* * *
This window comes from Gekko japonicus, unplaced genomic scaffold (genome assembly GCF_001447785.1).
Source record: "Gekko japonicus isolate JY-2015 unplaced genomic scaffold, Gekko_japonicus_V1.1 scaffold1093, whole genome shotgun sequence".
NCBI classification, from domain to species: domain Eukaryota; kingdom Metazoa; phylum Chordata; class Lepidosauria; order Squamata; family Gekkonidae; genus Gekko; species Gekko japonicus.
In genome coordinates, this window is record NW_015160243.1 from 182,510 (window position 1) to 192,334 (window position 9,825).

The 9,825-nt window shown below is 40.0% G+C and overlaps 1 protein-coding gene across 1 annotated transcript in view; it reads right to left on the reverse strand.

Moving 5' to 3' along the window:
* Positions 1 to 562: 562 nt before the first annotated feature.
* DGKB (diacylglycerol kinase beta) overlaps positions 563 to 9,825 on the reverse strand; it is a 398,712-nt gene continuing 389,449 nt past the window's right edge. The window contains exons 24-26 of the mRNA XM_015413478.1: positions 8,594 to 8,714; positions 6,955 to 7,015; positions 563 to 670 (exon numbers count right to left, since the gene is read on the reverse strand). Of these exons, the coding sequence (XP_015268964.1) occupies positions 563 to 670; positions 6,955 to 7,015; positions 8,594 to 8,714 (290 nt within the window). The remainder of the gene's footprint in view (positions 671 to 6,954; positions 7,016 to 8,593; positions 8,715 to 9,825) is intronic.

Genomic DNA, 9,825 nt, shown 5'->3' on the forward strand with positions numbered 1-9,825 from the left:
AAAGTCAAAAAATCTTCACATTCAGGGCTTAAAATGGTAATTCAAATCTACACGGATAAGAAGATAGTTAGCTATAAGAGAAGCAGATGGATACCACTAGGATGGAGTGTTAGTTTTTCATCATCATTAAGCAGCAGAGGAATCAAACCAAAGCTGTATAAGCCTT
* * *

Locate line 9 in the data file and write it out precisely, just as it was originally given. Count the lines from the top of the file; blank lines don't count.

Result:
Genomic DNA, 9,825 nt, shown 5'->3' on the forward strand with positions numbered 1-9,825 from the left: